The scientist’s investigation covers issues in Cell biology, Extracellular matrix, Cartilage, Pathology and Molecular biology. The various areas that he examines in his Cell biology study include Genetics, Cellular differentiation, Tissue homeostasis and Circadian clock, Circadian rhythm. Ray Boot-Handford has included themes like Vertebrate, Genome, Anatomy and Unfolded protein response, Endoplasmic reticulum in his Extracellular matrix study.
As a part of the same scientific family, he mostly works in the field of Cartilage, focusing on Gene expression and, on occasion, Regulation of gene expression. In general Pathology, his work in Calcification is often linked to Matrix gla protein and Cartilage oligomeric matrix protein linking many areas of study. His work deals with themes such as Coding region, Complementary DNA, Blot, Untranslated region and Signal peptide, which intersect with Molecular biology.
His main research concerns Cell biology, Biochemistry, Molecular biology, Gene and Cartilage. His study in Cell biology is interdisciplinary in nature, drawing from both Chondrocyte, Circadian clock and Endochondral ossification. His Molecular biology research includes themes of Epidermal growth factor, Protein subunit, Cysteine and Peptide sequence.
His Cartilage research is multidisciplinary, incorporating perspectives in Gene expression and Pathology. His work focuses on many connections between Unfolded protein response and other disciplines, such as Mutant, that overlap with his field of interest in Mutation. His Extracellular matrix research is multidisciplinary, relying on both Vertebrate and Anatomy.
Ray Boot-Handford focuses on Cell biology, Unfolded protein response, Cartilage, Chondrocyte and Mutant. His work on Signal transduction as part of general Cell biology research is frequently linked to Pseudoachondroplasia, bridging the gap between disciplines. His biological study spans a wide range of topics, including Dwarfism, Mutant protein, Intracellular and Downregulation and upregulation.
His Cartilage study incorporates themes from Neuroscience, Circadian rhythm, Gene expression and Pathology. His studies deal with areas such as Endocrinology, Immunology, Internal medicine, Pathogenic factor and Endochondral ossification as well as Chondrocyte. His work in Mutant addresses subjects such as Molecular biology, which are connected to disciplines such as Extracellular matrix.
His main research concerns Cartilage, Mutant, Cell biology, CLOCK and Circadian clock. He interconnects Unfolded protein response and Molecular biology in the investigation of issues within Mutant. His research is interdisciplinary, bridging the disciplines of Amino acid and Molecular biology.
The study incorporates disciplines such as Pathology and PER2 in addition to Cell biology. His Circadian rhythm research is multidisciplinary, incorporating elements of Chondrocyte and Bioinformatics. In his study, Wild type is strongly linked to Gene expression, which falls under the umbrella field of Chondrocyte.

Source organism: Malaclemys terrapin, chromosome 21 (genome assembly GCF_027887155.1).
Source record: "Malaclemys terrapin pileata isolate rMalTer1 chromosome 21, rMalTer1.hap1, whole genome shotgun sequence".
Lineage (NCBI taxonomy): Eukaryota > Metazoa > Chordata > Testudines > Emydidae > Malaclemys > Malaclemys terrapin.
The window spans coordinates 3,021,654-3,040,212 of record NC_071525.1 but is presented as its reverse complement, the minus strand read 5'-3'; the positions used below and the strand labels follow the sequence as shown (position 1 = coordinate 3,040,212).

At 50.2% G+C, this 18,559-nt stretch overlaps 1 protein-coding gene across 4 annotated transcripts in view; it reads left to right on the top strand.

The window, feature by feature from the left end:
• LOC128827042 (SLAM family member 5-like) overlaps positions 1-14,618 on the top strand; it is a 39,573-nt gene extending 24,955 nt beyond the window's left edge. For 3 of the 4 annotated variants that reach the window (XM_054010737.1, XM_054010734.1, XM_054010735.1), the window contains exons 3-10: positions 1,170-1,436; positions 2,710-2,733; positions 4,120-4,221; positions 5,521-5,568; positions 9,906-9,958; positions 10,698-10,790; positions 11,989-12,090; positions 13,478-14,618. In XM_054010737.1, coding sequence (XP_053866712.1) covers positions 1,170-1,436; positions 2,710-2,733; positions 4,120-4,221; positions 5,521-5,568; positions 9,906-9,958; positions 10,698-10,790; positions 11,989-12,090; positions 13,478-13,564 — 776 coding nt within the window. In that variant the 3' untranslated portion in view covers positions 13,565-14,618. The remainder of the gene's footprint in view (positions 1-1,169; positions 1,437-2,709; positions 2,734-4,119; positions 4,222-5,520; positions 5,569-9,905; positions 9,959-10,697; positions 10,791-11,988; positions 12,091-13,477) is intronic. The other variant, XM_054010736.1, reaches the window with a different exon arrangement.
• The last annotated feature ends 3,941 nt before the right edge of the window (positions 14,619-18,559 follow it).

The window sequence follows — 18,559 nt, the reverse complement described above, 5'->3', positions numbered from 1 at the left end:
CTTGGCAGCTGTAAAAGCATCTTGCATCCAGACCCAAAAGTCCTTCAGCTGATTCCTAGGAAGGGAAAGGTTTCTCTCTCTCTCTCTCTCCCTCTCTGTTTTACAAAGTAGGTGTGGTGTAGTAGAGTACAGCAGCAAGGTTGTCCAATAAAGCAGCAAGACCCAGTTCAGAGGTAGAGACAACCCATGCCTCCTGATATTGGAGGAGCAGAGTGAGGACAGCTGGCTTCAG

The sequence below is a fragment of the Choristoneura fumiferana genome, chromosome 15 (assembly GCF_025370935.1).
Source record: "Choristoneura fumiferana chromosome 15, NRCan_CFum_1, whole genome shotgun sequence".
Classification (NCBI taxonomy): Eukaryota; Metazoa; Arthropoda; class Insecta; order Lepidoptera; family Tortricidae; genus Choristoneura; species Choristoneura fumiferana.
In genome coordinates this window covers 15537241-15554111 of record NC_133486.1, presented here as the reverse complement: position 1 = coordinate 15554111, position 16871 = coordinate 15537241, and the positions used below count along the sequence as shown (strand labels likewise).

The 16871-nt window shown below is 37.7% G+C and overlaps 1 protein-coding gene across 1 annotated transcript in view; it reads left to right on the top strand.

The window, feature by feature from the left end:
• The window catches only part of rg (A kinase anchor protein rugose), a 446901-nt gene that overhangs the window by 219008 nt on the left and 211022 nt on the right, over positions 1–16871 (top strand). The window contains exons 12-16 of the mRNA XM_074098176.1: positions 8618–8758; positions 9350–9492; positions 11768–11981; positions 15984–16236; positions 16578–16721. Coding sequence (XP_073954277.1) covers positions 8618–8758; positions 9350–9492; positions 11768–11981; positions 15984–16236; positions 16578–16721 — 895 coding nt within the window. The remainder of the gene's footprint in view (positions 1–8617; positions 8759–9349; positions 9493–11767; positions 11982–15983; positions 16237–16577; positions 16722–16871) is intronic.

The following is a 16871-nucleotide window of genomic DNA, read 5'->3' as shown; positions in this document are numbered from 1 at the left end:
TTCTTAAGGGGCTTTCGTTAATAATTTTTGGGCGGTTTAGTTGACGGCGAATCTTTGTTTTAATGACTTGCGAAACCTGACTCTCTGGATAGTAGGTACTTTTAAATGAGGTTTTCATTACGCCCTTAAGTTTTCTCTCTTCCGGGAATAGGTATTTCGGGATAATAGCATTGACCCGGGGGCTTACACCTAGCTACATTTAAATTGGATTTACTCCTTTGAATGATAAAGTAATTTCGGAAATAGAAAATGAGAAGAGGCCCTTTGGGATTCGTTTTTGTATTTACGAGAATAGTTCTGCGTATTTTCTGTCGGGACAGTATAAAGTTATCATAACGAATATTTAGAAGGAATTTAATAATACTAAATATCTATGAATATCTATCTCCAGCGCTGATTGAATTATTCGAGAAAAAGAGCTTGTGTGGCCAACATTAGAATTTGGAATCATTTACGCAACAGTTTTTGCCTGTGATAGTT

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Collagens at a glance
Karl E. Kadler;Clair Baldock;Jordi Bella;Raymond P. Boot-Handford.
Journal of Cell Science (2007)
Setting clock speed in mammals: the CK1 epsilon tau mutation in mice accelerates circadian pacemakers by selectively destabilizing PERIOD proteins.
Qing Jun Meng;Larisa Logunova;Elizabeth S. Maywood;Monica Gallego.
Irf6 is a key determinant of the keratinocyte proliferation-differentiation switch
Rebecca J Richardson;Jill Dixon;Saimon Malhotra;Matthew J Hardman.
Nature Genetics (2006)
Genetic diseases of connective tissues: cellular and extracellular effects of ECM mutations
John F. Bateman;Raymond P. Boot-Handford;Shireen R. Lamandé.
Nature Reviews Genetics (2009)
The expression and function of microRNAs in chondrogenesis and osteoarthritis.
Tracey E Swingler;Guy Wheeler;Virginia Carmont;Hannah R Elliott.
Arthritis & Rheumatism (2012)
Superoxide dismutase downregulation in osteoarthritis progression and end-stage disease
Jenny L Scott;Christos Gabrielides;Rose K Davidson;Tracey E Swingler.
Annals of the Rheumatic Diseases (2010)
Fibrillar collagen: the key to vertebrate evolution? A tale of molecular incest.
Raymond P. Boot-Handford;Danny S. Tuckwell.
A novel and highly conserved collagen (proα1(XXVII)) with a unique expression pattern and unusual molecular characteristics establishes a new clade within the vertebrate fibrillar collagen family
Raymond P. Boot-Handford;Danny S. Tuckwell;Darren A. Plumb;Claire Farrington Rock.
Journal of Biological Chemistry (2003)
Distribution of type X collagen mRNA in normal and osteoarthritic human cartilage
Judith A. Hoyland;J.T. Thomas;R. Donn;A. Marriott.
Bone and Mineral (1991)
Targeted deletion of mek5 causes early embryonic death and defects in the extracellular signal-regulated kinase 5/myocyte enhancer factor 2 cell survival pathway
Xin Wang;Anita J. Merritt;Jan Seyfried;Chun Guo.
Molecular and Cellular Biology (2005)
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